Before we criticize Gov. Tom Corbett for his willingness to hand over the state to the natural gas-drilling industry, we want to note that his administration is to be commended for its attempts to use Pennsylvania's natural gas deposits to attract industries to the state.
In April, Pennsylvania managed to outbid West Virginia and Ohio for a Shell Oil Co. ethane cracker plant largely because Corbett and his team managed to do their bidding quietly with behind-the-scenes negotiations.
While those states were publicly braying about what they were doing to attract Shell, Corbett's stroke of genius was to get the state Legislature to expand the tax-free Keystone Opportunities Zone designation from 10 to 15 years. And he did so without tying the KOZ expansion to the cracker plant bid.
Fifteen tax-free years is hard to ignore, and Shell signed on. Shortly after announcing the deal, Corbett was asked if other tax incentives might be forthcoming.
"We would be open to considering just about anything," he said.
Last week, we found out that "anything" means a tax-credit plan that could give Shell and/or other cracker operators $1.7 billion in tax credits over the next 25 years. That's an additional $66 million per year on top of locating in a tax-free zone.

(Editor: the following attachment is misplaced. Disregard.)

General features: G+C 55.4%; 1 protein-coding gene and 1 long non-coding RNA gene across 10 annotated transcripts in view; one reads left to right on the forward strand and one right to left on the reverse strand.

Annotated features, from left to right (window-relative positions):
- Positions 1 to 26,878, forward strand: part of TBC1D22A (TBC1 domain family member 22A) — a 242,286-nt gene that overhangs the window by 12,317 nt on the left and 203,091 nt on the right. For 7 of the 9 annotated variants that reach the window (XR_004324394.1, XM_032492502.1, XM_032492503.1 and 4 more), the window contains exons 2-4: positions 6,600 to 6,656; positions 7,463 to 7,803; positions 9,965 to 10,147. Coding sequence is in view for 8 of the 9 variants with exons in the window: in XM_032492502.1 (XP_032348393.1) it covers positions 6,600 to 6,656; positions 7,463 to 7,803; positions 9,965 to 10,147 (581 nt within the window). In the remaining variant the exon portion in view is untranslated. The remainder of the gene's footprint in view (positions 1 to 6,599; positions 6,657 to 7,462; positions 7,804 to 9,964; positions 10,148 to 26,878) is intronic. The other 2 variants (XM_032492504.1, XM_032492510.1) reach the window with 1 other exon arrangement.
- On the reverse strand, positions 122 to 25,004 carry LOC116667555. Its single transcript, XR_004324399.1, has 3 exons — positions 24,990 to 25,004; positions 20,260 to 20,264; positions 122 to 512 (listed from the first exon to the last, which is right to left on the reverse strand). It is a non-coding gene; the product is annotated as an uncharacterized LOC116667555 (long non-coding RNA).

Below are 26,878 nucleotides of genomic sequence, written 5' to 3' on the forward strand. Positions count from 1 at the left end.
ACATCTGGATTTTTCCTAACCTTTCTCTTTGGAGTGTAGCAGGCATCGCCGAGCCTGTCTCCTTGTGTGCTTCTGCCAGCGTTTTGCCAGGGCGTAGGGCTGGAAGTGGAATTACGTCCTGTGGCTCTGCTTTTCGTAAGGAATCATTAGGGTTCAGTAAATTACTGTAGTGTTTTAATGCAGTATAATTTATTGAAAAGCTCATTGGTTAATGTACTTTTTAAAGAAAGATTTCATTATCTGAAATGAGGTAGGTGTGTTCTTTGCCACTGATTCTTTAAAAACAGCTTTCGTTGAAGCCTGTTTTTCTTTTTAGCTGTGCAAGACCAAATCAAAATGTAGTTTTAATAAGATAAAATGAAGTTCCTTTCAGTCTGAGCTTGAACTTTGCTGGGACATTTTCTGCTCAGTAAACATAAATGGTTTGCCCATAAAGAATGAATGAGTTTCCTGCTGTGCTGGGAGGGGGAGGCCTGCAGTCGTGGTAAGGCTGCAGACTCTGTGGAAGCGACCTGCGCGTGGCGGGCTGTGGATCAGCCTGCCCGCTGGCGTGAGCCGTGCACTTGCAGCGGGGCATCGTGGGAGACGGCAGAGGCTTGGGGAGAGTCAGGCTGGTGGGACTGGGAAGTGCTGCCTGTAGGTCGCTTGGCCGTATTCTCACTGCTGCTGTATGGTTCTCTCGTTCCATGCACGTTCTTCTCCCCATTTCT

In return for the tax credits, Shell is expected to create thousands of jobs. Department of Community and Economic Development Secretary Alan Walker estimates that as many as 20,000 jobs could be created. The plant itself is expected to produce roughly 400 jobs. The remainder would be construction jobs and those that belong to ancillary industries that spring up because of the Shell plant.
And that's where our applause turns to a Bronx cheer .
It's one thing for a company to obtain tax credits for creating jobs, quite another to offer tax credits to one company for jobs that are attached to other businesses.
Sharon Ward, an analyst with the Pennsylvania Budget and Policy Center, posed this question:
"Is Shell creating 15,000 jobs? Or is Shell extracting a bonus for jobs that might be created sometime in the future by others?"
Then there is the matter of tax credits.
Capitolwire Bureau Chief Peter DeCoursey noted that the tax credits could be "transferred" to other businesses "at 90- to 95-cents on the dollar."
Wrote DeCoursey, "You essentially get the state paying you cash money, after you swap the state credit for cash, (just) to be here."
It has been reported that the $66 million annually equates to a taxpayer payment of $6,700 per worker for 10,000 workers, or $3,350 per worker if 20,000 workers are hired.
Expanding the KOZ from 10 to 15 years as a way to attract a major manufacturer is smart governance.
Asking taxpayers in this economy to swallow $66 million per year in potential taxes is enough to make taxpayers gag.
- (Lancaster) Intelligencer-Journal